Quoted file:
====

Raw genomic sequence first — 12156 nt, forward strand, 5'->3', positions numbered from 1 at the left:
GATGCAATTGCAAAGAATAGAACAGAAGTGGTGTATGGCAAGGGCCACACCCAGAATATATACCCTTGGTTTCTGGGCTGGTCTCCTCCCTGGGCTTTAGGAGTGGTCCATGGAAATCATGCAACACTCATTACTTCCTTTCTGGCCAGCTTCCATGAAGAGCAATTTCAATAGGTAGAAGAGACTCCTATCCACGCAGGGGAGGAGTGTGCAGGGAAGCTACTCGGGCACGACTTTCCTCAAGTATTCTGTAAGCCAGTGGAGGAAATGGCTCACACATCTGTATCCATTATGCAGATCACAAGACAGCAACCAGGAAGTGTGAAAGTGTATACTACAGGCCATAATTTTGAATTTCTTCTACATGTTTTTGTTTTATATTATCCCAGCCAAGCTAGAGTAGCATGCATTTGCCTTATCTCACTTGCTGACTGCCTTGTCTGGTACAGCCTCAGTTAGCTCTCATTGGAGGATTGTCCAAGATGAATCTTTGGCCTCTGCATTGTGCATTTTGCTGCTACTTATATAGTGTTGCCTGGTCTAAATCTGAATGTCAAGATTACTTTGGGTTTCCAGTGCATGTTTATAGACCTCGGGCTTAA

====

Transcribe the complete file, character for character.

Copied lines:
Raw genomic sequence first — 12156 nt, forward strand, 5'->3', positions numbered from 1 at the left:
GATGCAATTGCAAAGAATAGAACAGAAGTGGTGTATGGCAAGGGCCACACCCAGAATATATACCCTTGGTTTCTGGGCTGGTCTCCTCCCTGGGCTTTAGGAGTGGTCCATGGAAATCATGCAACACTCATTACTTCCTTTCTGGCCAGCTTCCATGAAGAGCAATTTCAATAGGTAGAAGAGACTCCTATCCACGCAGGGGAGGAGTGTGCAGGGAAGCTACTCGGGCACGACTTTCCTCAAGTATTCTGTAAGCCAGTGGAGGAAATGGCTCACACATCTGTATCCATTATGCAGATCACAAGACAGCAACCAGGAAGTGTGAAAGTGTATACTACAGGCCATAATTTTGAATTTCTTCTACATGTTTTTGTTTTATATTATCCCAGCCAAGCTAGAGTAGCATGCATTTGCCTTATCTCACTTGCTGACTGCCTTGTCTGGTACAGCCTCAGTTAGCTCTCATTGGAGGATTGTCCAAGATGAATCTTTGGCCTCTGCATTGTGCATTTTGCTGCTACTTATATAGTGTTGCCTGGTCTAAATCTGAATGTCAAGATTACTTTGGGTTTCCAGTGCATGTTTATAGACCTCGGGCTTAA